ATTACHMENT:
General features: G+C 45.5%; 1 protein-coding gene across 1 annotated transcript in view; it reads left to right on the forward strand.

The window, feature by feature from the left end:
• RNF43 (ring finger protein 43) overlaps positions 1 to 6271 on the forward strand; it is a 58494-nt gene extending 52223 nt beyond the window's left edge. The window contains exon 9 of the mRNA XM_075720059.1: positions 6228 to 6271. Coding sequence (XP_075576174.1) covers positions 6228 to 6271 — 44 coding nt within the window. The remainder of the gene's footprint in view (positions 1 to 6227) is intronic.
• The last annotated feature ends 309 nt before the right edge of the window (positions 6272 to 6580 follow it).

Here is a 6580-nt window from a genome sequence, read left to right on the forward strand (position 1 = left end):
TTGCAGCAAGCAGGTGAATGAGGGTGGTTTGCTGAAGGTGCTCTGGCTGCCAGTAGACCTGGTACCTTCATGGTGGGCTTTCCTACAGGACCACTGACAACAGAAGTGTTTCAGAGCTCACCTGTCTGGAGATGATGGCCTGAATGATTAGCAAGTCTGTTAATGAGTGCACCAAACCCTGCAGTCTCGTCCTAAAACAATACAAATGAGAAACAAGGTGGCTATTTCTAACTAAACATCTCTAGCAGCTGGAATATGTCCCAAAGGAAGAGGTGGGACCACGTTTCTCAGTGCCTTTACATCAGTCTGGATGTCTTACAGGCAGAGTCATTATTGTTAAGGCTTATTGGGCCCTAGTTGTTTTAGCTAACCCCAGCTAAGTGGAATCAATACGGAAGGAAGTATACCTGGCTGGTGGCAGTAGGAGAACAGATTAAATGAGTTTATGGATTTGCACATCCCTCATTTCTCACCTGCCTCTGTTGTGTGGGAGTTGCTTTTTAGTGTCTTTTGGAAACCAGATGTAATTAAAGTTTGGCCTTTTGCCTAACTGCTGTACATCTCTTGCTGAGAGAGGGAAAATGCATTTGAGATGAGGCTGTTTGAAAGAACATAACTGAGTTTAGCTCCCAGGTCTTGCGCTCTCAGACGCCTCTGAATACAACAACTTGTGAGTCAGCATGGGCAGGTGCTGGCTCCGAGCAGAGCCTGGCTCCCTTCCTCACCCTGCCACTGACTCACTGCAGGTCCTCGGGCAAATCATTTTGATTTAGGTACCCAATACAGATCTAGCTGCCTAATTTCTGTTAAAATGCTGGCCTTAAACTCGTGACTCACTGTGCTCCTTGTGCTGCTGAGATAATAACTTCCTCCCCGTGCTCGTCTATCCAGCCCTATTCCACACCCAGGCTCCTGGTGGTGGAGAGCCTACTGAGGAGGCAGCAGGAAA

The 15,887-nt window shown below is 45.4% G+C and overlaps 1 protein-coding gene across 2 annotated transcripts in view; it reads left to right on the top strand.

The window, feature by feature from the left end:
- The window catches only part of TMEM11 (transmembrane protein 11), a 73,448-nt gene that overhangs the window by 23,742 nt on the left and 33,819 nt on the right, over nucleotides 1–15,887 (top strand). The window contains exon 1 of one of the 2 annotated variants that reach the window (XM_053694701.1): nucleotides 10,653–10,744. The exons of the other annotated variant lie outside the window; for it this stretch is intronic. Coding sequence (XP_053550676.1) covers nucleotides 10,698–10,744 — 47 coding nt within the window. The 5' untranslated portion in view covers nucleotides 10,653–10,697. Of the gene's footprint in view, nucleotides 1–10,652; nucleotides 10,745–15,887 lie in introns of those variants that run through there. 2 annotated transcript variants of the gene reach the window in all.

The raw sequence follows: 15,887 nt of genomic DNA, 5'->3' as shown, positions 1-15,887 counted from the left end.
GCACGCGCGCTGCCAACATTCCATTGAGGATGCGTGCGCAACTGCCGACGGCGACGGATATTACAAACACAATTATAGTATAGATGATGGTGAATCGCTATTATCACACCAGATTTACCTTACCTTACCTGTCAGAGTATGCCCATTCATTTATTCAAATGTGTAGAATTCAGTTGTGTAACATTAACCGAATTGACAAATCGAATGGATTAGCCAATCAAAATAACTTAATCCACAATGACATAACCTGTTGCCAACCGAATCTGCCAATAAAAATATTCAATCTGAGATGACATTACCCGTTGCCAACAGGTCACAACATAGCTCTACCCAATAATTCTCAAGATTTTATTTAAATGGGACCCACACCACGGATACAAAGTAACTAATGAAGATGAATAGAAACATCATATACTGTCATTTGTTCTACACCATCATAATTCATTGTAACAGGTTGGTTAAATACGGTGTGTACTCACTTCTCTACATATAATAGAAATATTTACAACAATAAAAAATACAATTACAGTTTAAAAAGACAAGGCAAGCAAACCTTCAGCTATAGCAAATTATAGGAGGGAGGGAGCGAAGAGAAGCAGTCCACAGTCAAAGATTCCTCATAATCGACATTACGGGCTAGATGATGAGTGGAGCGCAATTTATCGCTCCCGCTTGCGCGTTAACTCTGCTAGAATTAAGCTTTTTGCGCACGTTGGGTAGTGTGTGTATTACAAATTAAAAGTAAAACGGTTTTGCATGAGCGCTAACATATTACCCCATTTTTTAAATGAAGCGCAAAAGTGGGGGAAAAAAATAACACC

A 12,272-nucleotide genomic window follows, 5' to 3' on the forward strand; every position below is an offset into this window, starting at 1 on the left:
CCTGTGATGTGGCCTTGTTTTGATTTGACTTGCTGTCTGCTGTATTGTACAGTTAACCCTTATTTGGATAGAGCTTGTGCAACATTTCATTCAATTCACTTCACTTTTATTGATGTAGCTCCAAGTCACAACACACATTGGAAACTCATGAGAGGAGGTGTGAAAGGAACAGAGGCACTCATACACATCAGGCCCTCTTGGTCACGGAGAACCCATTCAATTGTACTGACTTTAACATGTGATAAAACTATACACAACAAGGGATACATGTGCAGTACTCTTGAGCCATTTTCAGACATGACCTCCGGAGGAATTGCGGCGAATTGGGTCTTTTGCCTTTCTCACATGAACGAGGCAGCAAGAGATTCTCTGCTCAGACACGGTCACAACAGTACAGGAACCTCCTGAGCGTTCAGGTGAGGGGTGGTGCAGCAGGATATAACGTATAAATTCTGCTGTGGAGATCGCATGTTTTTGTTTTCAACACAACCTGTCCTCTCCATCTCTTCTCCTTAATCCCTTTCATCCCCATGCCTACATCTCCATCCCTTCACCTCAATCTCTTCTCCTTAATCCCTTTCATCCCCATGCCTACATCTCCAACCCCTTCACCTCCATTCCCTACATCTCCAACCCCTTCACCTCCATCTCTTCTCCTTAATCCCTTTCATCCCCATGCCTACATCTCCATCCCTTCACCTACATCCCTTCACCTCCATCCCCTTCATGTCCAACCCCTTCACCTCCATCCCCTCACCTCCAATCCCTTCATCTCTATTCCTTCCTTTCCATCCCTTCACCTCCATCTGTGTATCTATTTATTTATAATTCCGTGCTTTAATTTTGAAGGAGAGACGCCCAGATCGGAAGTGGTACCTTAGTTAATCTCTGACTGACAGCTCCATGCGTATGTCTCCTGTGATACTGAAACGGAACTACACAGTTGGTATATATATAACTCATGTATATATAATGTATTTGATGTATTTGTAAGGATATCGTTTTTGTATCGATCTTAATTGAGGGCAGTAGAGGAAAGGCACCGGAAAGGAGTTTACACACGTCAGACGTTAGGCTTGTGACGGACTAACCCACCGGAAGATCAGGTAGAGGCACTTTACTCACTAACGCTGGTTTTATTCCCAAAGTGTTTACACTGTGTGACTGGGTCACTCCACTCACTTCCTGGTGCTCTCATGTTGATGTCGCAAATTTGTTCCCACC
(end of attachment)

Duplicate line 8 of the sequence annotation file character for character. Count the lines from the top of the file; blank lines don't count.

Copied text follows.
The window, feature by feature from the left end: